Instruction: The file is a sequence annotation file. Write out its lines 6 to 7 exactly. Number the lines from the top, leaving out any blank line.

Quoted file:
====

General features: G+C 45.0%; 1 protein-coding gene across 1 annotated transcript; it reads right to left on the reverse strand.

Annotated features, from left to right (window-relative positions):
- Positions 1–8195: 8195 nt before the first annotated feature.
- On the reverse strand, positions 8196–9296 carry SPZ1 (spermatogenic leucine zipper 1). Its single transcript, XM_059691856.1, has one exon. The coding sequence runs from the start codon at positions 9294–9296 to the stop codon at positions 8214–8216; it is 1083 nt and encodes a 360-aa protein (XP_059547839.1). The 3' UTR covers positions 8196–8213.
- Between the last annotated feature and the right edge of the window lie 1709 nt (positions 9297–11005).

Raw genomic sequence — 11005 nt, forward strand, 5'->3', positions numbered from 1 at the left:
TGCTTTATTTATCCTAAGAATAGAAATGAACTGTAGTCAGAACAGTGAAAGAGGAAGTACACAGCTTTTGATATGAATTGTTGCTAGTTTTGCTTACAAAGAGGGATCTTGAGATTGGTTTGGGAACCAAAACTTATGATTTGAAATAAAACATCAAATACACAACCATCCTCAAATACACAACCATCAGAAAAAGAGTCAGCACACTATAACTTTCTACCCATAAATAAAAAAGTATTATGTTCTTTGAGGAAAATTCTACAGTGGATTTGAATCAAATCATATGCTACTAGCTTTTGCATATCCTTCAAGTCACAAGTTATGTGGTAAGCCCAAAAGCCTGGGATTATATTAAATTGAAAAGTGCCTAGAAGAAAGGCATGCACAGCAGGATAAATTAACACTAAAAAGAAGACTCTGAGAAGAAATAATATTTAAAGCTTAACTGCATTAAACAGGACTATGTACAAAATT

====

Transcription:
Raw genomic sequence — 11005 nt, forward strand, 5'->3', positions numbered from 1 at the left:
TGCTTTATTTATCCTAAGAATAGAAATGAACTGTAGTCAGAACAGTGAAAGAGGAAGTACACAGCTTTTGATATGAATTGTTGCTAGTTTTGCTTACAAAGAGGGATCTTGAGATTGGTTTGGGAACCAAAACTTATGATTTGAAATAAAACATCAAATACACAACCATCCTCAAATACACAACCATCAGAAAAAGAGTCAGCACACTATAACTTTCTACCCATAAATAAAAAAGTATTATGTTCTTTGAGGAAAATTCTACAGTGGATTTGAATCAAATCATATGCTACTAGCTTTTGCATATCCTTCAAGTCACAAGTTATGTGGTAAGCCCAAAAGCCTGGGATTATATTAAATTGAAAAGTGCCTAGAAGAAAGGCATGCACAGCAGGATAAATTAACACTAAAAAGAAGACTCTGAGAAGAAATAATATTTAAAGCTTAACTGCATTAAACAGGACTATGTACAAAATT